Nominate a Media Representative

If you feel someone is worthy of winning the Jack Graney award please submit your nomination in email to the Hall of Fame’s office by November 1 of each year. Winner is announced late November.

2023 AWARD Winner


St. Marys, Ont. – Longtime Toronto Blue Jays broadcaster Buck Martinez has been named the winner of the Canadian Baseball Hall of Fame and Museum’s 2023 Jack Graney Award.

The St. Marys, Ont.-based shrine presents this award annually to a member of the media who has made significant contributions to baseball in Canada through their life’s work.

“When people talk about the Toronto Blue Jays, one of the first names they will mention is Buck Martinez,” said Jeremy Diamond, chair of the Canadian Baseball Hall of Fame’s board of directors. “He started as a catcher with the club in 1981 and later managed the team, but he’s best known as an insightful, respected and beloved analyst on the team’s TV broadcasts. Over the past three decades, Buck has taught so many of us so much about the game. We are proud to honour him with this award.”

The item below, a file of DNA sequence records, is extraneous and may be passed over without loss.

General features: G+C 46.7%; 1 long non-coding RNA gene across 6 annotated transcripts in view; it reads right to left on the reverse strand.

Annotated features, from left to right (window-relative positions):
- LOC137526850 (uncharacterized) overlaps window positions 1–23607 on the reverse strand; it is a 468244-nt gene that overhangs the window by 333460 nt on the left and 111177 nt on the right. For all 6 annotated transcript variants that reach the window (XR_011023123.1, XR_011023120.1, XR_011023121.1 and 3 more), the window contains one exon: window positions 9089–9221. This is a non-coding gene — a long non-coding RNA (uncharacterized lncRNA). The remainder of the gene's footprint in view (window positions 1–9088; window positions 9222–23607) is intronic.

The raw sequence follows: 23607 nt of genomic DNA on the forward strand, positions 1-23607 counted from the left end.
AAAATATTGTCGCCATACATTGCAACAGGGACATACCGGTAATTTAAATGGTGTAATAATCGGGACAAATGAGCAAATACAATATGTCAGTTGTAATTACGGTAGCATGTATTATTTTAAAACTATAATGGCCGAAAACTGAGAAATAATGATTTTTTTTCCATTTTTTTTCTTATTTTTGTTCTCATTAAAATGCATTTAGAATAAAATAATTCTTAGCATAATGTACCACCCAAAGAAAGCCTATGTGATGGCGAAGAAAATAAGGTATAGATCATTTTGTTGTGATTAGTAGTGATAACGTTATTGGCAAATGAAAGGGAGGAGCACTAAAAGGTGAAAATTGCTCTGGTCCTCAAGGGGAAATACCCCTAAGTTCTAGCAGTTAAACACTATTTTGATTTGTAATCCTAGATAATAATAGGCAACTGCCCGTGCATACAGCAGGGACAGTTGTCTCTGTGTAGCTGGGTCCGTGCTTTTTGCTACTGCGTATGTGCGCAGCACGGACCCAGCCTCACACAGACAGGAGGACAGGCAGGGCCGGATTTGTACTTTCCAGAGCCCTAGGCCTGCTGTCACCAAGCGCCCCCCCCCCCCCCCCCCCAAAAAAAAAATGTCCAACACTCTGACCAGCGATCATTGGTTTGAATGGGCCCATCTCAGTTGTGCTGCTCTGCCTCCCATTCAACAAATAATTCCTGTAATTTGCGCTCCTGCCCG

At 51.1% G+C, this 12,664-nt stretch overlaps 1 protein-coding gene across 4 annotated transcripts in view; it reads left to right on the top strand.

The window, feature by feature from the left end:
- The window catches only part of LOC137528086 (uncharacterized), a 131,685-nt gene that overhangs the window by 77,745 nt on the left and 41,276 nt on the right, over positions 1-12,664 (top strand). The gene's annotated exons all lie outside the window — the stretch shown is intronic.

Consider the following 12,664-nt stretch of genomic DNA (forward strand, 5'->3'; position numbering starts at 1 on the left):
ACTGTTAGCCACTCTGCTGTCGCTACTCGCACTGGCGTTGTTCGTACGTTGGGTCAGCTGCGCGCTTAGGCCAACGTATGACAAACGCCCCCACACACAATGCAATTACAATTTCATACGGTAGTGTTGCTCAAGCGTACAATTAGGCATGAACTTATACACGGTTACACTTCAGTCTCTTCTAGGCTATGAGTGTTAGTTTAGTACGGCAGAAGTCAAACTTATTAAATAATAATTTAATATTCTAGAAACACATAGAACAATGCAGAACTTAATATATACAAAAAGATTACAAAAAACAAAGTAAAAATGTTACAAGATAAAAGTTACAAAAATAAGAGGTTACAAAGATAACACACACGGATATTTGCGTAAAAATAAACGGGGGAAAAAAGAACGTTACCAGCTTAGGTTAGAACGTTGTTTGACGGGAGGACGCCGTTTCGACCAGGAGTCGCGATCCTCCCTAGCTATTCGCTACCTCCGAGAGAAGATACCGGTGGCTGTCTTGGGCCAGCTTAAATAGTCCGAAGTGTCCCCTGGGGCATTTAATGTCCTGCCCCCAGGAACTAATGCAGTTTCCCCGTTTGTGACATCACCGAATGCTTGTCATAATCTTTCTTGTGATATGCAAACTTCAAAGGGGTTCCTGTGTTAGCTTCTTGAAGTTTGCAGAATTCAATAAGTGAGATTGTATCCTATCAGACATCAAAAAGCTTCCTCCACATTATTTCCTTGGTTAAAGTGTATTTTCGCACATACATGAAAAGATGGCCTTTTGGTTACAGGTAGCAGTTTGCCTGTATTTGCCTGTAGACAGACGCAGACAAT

Born in 1948 in Redding, Calif,, Martinez made his major league debut with the Kansas City Royals in 1969. He was a durable catcher who played 1,049 games in parts of 17 big league seasons with the Royals, Milwaukee Brewers and Blue Jays.

But even before his playing career was over, he began broadcasting when he covered the All-Star Game, the American League Championship Series and the World Series for the Telemedia Radio Network in 1982.